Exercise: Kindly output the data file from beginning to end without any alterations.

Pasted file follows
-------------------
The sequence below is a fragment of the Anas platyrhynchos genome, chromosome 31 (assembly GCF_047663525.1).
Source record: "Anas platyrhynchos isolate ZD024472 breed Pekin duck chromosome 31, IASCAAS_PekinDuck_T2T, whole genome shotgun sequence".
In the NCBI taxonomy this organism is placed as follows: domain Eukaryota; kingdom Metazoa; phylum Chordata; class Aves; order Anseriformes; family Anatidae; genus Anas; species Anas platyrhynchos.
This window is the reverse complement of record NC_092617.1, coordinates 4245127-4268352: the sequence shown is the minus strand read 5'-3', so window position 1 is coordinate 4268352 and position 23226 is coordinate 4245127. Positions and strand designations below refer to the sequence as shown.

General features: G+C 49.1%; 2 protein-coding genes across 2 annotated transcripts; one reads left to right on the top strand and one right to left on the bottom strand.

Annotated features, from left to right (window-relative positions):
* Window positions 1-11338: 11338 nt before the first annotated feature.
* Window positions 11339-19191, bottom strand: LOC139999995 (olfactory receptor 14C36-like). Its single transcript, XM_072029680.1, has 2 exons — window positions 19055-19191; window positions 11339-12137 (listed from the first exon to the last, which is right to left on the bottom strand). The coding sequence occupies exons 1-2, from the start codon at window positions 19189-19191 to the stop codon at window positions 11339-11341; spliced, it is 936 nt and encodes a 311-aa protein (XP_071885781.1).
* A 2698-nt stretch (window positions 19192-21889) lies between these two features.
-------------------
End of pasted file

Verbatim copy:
The sequence below is a fragment of the Anas platyrhynchos genome, chromosome 31 (assembly GCF_047663525.1).
Source record: "Anas platyrhynchos isolate ZD024472 breed Pekin duck chromosome 31, IASCAAS_PekinDuck_T2T, whole genome shotgun sequence".
In the NCBI taxonomy this organism is placed as follows: domain Eukaryota; kingdom Metazoa; phylum Chordata; class Aves; order Anseriformes; family Anatidae; genus Anas; species Anas platyrhynchos.
This window is the reverse complement of record NC_092617.1, coordinates 4245127-4268352: the sequence shown is the minus strand read 5'-3', so window position 1 is coordinate 4268352 and position 23226 is coordinate 4245127. Positions and strand designations below refer to the sequence as shown.

General features: G+C 49.1%; 2 protein-coding genes across 2 annotated transcripts; one reads left to right on the top strand and one right to left on the bottom strand.

Annotated features, from left to right (window-relative positions):
* Window positions 1-11338: 11338 nt before the first annotated feature.
* Window positions 11339-19191, bottom strand: LOC139999995 (olfactory receptor 14C36-like). Its single transcript, XM_072029680.1, has 2 exons — window positions 19055-19191; window positions 11339-12137 (listed from the first exon to the last, which is right to left on the bottom strand). The coding sequence occupies exons 1-2, from the start codon at window positions 19189-19191 to the stop codon at window positions 11339-11341; spliced, it is 936 nt and encodes a 311-aa protein (XP_071885781.1).
* A 2698-nt stretch (window positions 19192-21889) lies between these two features.